Finance Secretary Benjamin Diokno (file photo)

MANILA – Finance Secretary Benjamin Diokno has assured legislators that the Marcos administration’s proposed national budget for 2023 will propel economic recovery and rapid expansion.

“Allow me to assure Congress that the economic team’s proposed 2023 budget will bolster our country’s bid for a strong recovery and accelerated growth. With capable leaders at the helm and the right policy tools, we face the next six years with full confidence in our bold socioeconomic agenda,” Diokno said during the Development Budget Coordination Committee’s (DBCC) briefing for the House Committee on Appropriations on Friday.

The Marcos administration’s economic team presented to the Committee the current state of the economy, the country’s fiscal performance and borrowing efforts, an overview of the Medium-Term Fiscal Framework (MTFF), the government’s legislative priorities, and the proposed 2023 national budget.

The government is proposing a PHP5.268-trillion budget for 2023, which is 4.9 percent higher than the budget for 2022.

In his opening statement, Diokno said the government seeks to improve spending efficiency and alignment of budget priorities that are anchored on the Marcos administration’s 8-point socioeconomic agenda.

He said the government will focus on productive spending to stimulate growth.

For instance, having the highest multiplier effect in the economy, public infrastructure investments will be sustained at 5 to 6 percent of gross domestic product (GDP).

Diokno said the government will eliminate imprudent spending through the rightsizing of government agencies, among other efficiency-enhancing initiatives.

He thanked the legislators for passing game-changing tax reforms and economic liberalization measures during the 18th Congress.

“The tax reform laws you have enacted have helped transform the Philippines into one of the fastest growing economies in the region. Along with the economic liberalization measures, these have allowed us to reinforce our strong macroeconomic fundamentals, weather the harsh effects of the pandemic, and chart a clear path to recovery and sustained growth,” he added.

For the first half of 2022, the economy grew by 7.8 percent, which is above the DBCC’s full-year growth target of 6.5 to 7.5 percent.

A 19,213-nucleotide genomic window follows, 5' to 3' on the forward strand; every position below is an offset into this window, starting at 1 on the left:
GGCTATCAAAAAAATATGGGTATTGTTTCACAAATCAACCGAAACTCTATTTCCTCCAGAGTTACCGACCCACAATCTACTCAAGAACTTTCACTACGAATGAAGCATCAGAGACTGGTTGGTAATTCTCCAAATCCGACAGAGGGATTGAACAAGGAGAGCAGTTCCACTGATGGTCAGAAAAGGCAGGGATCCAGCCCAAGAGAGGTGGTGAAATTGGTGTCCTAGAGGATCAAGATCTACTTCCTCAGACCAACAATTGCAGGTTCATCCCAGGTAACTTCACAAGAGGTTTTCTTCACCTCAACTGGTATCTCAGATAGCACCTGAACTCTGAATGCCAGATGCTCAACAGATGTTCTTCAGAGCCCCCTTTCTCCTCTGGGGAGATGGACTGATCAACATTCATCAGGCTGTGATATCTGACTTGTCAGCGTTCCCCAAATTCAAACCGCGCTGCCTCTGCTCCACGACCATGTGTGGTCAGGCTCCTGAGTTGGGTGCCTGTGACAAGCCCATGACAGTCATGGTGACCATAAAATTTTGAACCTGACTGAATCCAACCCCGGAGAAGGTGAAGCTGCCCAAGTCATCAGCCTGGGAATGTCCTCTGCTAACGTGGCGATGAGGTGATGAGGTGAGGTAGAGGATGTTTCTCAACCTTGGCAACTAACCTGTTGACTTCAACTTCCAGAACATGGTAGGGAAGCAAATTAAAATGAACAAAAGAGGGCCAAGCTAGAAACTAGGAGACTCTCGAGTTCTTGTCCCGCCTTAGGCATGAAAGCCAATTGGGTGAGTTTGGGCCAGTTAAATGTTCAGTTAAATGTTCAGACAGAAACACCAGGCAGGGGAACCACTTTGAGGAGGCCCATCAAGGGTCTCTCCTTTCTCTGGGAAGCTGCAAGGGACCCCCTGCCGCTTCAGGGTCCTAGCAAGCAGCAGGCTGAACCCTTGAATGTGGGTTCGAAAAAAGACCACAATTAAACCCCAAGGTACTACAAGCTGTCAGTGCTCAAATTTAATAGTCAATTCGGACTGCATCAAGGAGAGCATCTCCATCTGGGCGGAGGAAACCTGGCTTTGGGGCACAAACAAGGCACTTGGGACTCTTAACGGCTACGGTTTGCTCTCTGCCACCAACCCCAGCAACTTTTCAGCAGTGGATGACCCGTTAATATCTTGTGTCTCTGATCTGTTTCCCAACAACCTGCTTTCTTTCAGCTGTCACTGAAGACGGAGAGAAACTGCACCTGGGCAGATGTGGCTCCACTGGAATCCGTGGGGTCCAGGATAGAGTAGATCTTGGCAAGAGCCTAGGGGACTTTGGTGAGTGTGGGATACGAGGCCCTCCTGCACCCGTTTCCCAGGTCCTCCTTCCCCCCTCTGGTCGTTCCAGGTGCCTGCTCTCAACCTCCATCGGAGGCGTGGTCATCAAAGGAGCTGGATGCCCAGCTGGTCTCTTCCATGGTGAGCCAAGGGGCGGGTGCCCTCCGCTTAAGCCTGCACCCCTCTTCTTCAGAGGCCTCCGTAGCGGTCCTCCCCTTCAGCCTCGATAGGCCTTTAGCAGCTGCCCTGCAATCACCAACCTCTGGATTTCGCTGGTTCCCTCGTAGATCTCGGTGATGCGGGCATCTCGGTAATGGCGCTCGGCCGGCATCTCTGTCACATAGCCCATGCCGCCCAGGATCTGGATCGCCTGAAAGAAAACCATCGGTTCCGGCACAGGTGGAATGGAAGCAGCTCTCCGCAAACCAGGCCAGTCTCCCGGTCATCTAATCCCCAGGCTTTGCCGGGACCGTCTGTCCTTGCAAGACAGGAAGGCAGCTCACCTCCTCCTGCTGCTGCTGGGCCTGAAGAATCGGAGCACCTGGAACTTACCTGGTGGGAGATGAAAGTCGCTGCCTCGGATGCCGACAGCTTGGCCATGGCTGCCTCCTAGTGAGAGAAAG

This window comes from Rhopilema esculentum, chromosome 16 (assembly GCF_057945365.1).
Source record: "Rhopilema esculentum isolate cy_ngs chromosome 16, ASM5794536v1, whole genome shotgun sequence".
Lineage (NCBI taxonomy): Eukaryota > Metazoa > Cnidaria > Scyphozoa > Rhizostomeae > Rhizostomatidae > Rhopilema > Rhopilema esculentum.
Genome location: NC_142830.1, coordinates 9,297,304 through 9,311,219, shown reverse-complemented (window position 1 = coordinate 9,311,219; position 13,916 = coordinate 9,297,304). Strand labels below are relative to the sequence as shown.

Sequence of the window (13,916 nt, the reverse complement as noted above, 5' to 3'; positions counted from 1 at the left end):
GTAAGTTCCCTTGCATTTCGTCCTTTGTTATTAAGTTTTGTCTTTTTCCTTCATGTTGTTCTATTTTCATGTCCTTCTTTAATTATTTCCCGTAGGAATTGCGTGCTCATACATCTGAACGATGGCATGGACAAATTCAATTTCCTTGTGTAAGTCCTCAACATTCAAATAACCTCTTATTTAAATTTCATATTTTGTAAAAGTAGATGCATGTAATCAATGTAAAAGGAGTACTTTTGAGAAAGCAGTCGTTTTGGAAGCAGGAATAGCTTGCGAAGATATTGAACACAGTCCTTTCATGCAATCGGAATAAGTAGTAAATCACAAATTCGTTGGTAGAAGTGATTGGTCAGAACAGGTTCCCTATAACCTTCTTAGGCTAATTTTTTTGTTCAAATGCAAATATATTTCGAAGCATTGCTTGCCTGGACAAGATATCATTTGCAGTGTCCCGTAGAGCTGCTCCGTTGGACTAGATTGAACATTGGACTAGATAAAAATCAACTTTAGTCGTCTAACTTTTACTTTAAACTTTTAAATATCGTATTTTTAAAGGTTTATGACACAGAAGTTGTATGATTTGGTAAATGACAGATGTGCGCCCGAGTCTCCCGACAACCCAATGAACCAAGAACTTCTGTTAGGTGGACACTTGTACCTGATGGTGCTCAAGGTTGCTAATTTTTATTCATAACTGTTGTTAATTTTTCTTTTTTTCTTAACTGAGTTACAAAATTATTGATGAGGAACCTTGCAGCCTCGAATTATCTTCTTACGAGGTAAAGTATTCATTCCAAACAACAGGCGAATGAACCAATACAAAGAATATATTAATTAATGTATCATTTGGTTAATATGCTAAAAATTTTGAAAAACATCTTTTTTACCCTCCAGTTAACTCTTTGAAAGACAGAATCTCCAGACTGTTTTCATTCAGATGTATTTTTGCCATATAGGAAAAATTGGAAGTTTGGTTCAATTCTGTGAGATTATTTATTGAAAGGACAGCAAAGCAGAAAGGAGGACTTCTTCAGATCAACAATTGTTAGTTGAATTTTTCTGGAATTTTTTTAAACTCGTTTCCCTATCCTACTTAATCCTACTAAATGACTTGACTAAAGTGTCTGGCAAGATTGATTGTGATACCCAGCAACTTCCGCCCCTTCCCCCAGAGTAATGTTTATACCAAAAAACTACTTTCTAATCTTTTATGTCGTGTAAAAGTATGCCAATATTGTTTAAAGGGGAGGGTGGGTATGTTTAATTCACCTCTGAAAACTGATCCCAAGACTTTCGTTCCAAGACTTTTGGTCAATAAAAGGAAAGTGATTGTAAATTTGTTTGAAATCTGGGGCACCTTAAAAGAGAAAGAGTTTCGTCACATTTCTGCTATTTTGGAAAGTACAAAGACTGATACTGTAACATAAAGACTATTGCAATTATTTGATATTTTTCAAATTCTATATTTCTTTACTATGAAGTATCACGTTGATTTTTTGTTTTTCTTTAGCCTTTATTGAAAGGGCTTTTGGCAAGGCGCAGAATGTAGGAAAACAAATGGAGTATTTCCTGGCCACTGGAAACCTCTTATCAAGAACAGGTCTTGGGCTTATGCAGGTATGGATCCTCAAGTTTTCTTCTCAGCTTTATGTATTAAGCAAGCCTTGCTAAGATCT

The expansion in the second quarter of the year was broad-based, with positive contributions from three major sectors – agriculture (0.2 percent year-on-year growth), industry (6.3 percent yoy growth), and services (9.1 percent year-on-year growth).

Diokno said the economy only needs to grow by 5.2 to 7.2 percent in the second half of the year to meet the full-year growth rate target for 2022.

He assured legislators that the targets are “very much doable”.

“We are determined to pursue a faster, greener, and more inclusive growth that will benefit all sectors. This goal is guided by the Marcos administration’s 8-point socioeconomic agenda,” he added.

In the near-term, the plan will address urgent challenges confronting Filipinos, particularly the impact of high commodity prices, due to inflation and lingering economic scars from the pandemic.

Over the medium-term, the focus will be on creating more jobs, quality jobs, and green jobs through higher investments in smart infrastructure, human capital development, and digitalization.

Under the MTFF, the government will implement fiscal discipline to reach the said goals. The framework proposes measures that will improve tax administration, enhance the fairness and efficiency of the tax system, and promote environmental sustainability to address climate change.

The MTFF also aims to reduce the country’s debt-to-GDP ratio.

“Our debt-to-GDP is expected to stabilize in 2023 and decline from 2024 onwards, until it reaches less than 60 percent by 2025 and further down to 51.2 percent by 2028,” Diokno said.

He said the country’s need for borrowing will decline significantly as revenues are on the rise and the economy continues to expand.

As part of the government’s prudent debt management strategy and capital market development efforts, the Marcos administration will draw around 75 percent of its financing requirements from domestic sources.

Diokno said this approach will allow the country to remain insulated from foreign exchange volatilities due to ongoing global geopolitical risks.

He said as the economy expands, the debt in relation to the size of the economy will be reduced.

“We look forward to working closely with Congress in pursuing much-needed policies to make the country one of the most dynamic and fastest-rising economies in the region,” he added. (PR)